Stewart also talked about life after The Next Generation and how there was a downside to being so associated with the role of Picard (something he has also discussed before). He recalled the story of how it was due to Picard that he originally turned down the role of Professor Charles Xavier for the X-Men franchise:

Some of you may not like the sound of this but you have to see it from my point of view. It was a handful of years after Star Trek and the movies – and I was already experiencing that not everything that came out of my world of Captain Picard was good. I found that competing for other roles was challenging…I realized I had a little bit of a battle to fight to persuade people that I was not just Jean Luc-Picard. I am very proud to be Jean-Luc Picard, but I certainly didn’t need to have it dominate my life. So I said no. I am already struggling with one franchise, why would I take on a second franchise.

However, due to director Bryan Singer being a “smooth-talking bastard,” Stewart was persuaded to take on the role, which he has played in multiple films including this year’s Logan.

Patrick Stewart in Logan

Never was to play Shinzon

During the Q&A portion a fan asked Stewart about a rumor that he was originally supposed to play the Picard clone Shinzon in the film Star Trek: Nemesis (in addition to playing Capt. Picard). Stewart quickly dispelled the notion:

I have never heard that before. It is news to me. [Star Trek: Nemesis producer] Rick Berman and I did discuss the casting of Shinzon. And hasn’t [Tom Hardy, the actor cast as Shinzon] done really well?…It would have been interesting but there would have been a problem that he was meant to be many years younger than me and I don’t know how we could have done that. It would have been difficult. It is an interesting concept, but I don’t think I would have been comfortable with it.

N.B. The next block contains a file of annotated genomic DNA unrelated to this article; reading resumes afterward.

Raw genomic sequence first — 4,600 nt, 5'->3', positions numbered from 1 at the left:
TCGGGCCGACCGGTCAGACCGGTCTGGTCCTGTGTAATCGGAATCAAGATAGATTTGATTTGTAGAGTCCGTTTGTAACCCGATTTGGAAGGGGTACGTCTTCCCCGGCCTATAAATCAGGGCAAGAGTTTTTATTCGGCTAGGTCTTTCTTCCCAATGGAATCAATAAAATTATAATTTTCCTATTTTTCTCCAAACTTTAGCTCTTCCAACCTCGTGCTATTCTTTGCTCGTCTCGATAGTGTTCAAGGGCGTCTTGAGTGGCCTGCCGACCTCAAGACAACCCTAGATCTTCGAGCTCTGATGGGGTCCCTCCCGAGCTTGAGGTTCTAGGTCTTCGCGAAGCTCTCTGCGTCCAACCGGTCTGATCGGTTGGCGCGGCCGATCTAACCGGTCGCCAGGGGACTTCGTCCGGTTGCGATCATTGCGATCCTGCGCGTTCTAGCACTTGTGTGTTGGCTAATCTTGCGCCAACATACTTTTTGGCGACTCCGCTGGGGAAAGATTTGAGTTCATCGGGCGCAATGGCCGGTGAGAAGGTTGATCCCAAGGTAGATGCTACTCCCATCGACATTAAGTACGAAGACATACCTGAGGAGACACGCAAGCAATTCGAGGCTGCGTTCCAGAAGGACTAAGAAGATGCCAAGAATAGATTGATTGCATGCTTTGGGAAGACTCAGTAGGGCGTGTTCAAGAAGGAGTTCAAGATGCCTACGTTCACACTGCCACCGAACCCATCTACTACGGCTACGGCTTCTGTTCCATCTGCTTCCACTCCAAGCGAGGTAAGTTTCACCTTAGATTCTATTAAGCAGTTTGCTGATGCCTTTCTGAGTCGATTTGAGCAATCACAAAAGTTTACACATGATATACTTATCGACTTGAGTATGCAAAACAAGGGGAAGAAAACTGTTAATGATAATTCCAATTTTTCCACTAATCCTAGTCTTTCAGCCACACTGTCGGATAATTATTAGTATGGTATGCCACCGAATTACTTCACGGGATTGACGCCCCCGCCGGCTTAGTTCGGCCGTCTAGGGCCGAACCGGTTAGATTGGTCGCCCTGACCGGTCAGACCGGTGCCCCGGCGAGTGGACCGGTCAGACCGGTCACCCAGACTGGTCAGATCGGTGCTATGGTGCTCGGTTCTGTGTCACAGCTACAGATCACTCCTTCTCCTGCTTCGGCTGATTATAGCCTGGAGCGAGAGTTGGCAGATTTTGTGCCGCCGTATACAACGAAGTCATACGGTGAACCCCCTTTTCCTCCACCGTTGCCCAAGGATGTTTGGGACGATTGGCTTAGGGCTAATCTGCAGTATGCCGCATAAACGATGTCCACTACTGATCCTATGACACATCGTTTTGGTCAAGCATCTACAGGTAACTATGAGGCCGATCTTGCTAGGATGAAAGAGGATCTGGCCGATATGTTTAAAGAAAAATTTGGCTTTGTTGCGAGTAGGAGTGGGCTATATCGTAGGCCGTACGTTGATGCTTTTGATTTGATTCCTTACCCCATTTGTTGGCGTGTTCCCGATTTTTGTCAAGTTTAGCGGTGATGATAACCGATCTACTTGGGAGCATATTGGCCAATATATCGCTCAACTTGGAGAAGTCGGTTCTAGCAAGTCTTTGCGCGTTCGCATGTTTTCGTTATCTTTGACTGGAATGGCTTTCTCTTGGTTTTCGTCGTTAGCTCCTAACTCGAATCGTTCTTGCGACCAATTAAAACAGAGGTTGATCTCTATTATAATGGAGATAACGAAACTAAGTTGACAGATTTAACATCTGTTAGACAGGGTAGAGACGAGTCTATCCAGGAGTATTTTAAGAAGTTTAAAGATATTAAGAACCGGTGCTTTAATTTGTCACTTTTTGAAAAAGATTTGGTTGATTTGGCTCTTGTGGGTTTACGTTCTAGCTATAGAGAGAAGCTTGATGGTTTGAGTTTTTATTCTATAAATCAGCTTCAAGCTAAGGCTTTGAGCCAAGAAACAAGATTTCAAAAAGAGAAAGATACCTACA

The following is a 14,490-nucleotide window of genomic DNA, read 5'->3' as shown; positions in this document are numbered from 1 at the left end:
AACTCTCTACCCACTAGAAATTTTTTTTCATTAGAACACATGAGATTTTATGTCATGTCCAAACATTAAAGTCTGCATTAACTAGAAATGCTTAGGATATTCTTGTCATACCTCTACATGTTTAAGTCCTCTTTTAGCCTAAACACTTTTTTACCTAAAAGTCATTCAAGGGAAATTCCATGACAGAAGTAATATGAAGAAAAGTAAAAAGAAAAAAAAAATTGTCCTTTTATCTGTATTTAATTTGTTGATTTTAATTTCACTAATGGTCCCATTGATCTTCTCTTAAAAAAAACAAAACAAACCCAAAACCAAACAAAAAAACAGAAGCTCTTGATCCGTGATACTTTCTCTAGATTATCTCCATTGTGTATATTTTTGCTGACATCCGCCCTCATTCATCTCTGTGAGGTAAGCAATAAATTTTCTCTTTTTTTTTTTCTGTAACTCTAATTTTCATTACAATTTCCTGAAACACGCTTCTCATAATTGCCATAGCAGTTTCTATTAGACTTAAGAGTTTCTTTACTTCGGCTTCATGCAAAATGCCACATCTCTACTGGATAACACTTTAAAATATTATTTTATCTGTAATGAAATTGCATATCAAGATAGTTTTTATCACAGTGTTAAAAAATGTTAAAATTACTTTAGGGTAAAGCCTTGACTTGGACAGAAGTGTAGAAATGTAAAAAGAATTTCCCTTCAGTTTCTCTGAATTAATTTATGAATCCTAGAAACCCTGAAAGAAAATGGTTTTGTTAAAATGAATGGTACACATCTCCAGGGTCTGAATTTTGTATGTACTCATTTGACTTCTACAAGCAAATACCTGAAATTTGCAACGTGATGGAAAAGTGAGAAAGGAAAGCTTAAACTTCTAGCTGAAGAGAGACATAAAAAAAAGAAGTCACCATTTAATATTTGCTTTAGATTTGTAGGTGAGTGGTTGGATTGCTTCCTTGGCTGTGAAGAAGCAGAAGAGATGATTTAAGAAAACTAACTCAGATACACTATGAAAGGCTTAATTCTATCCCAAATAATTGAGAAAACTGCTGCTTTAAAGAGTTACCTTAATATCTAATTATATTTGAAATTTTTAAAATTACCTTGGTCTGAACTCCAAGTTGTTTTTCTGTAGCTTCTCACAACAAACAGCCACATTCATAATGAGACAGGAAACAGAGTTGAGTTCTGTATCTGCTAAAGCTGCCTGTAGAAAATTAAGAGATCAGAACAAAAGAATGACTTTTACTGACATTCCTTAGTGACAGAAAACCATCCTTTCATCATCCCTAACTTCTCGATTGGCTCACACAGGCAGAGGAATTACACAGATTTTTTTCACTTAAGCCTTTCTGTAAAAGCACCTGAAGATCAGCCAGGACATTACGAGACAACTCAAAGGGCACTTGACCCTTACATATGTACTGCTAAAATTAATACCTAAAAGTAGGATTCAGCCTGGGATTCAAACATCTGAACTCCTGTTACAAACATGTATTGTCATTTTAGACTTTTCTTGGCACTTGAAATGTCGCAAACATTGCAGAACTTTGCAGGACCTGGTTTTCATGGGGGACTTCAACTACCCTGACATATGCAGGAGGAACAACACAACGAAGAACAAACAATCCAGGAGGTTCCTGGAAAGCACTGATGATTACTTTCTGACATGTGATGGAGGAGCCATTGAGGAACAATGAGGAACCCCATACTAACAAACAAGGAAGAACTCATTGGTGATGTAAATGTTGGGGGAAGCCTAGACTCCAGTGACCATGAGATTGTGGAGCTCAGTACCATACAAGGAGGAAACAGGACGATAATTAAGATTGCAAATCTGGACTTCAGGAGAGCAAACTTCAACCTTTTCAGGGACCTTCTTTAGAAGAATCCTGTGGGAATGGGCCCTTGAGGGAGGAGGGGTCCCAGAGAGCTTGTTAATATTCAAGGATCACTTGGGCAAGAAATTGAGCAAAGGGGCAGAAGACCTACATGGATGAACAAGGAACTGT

Tom Hardy and Patrick Stewart in Star Trek: Nemesis

Picard Manuever

One last thing, at one point during the panel Sir Patrick delighted the crowd with a demonstration of the famed Picard Maneuver. We caught the moment during our live-tweeting.

More Star Trek Las Vegas Coverage

Denise Crosby talks about her plan for ‘Trekkies 3’

Full videos from ‘Discovery’ actors and writers panels

Star Trek Online announces LeVar Burton to reprise his role as Geordi LaForge for game

Panel: Details and covers for first ‘Star Trek: Discovery’ novel and comic revealed

Interview: Sam Vartholomeos and Wilson Cruz

Interview: Mary Chieffo And Kenneth Mitchell

Panel: Actors Discuss Different Klingon Houses In ‘Star Trek: Discovery’ + First Image of Kol Revealed 

Panel: Writers Talk Technobabble, Timelines And How ‘Star Trek: Discovery’ Is Telling Our War Story

Stay tuned for additional coverage coming all week long.


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One hell of an actor!